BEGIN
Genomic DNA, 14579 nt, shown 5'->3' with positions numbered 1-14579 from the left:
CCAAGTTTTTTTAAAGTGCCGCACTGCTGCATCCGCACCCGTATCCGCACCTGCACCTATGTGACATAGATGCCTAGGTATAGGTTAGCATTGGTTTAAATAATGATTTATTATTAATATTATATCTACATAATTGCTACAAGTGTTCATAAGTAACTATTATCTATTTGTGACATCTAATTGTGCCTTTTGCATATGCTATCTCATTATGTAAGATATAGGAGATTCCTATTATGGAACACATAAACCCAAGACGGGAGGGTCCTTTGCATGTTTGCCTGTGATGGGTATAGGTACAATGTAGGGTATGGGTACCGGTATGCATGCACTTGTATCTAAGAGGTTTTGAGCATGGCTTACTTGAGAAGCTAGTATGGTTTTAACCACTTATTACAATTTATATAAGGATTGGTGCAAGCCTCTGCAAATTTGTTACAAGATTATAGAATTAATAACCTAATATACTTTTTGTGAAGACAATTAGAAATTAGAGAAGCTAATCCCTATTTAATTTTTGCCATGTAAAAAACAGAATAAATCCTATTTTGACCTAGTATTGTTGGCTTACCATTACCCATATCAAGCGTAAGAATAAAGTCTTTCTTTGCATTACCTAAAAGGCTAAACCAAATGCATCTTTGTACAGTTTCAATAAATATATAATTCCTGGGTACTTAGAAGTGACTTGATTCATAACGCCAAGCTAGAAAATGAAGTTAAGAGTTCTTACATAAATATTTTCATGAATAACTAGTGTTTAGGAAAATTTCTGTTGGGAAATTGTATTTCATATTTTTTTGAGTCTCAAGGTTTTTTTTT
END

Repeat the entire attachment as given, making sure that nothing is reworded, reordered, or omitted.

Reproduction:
Genomic DNA, 14579 nt, shown 5'->3' with positions numbered 1-14579 from the left:
CCAAGTTTTTTTAAAGTGCCGCACTGCTGCATCCGCACCCGTATCCGCACCTGCACCTATGTGACATAGATGCCTAGGTATAGGTTAGCATTGGTTTAAATAATGATTTATTATTAATATTATATCTACATAATTGCTACAAGTGTTCATAAGTAACTATTATCTATTTGTGACATCTAATTGTGCCTTTTGCATATGCTATCTCATTATGTAAGATATAGGAGATTCCTATTATGGAACACATAAACCCAAGACGGGAGGGTCCTTTGCATGTTTGCCTGTGATGGGTATAGGTACAATGTAGGGTATGGGTACCGGTATGCATGCACTTGTATCTAAGAGGTTTTGAGCATGGCTTACTTGAGAAGCTAGTATGGTTTTAACCACTTATTACAATTTATATAAGGATTGGTGCAAGCCTCTGCAAATTTGTTACAAGATTATAGAATTAATAACCTAATATACTTTTTGTGAAGACAATTAGAAATTAGAGAAGCTAATCCCTATTTAATTTTTGCCATGTAAAAAACAGAATAAATCCTATTTTGACCTAGTATTGTTGGCTTACCATTACCCATATCAAGCGTAAGAATAAAGTCTTTCTTTGCATTACCTAAAAGGCTAAACCAAATGCATCTTTGTACAGTTTCAATAAATATATAATTCCTGGGTACTTAGAAGTGACTTGATTCATAACGCCAAGCTAGAAAATGAAGTTAAGAGTTCTTACATAAATATTTTCATGAATAACTAGTGTTTAGGAAAATTTCTGTTGGGAAATTGTATTTCATATTTTTTTGAGTCTCAAGGTTTTTTTTT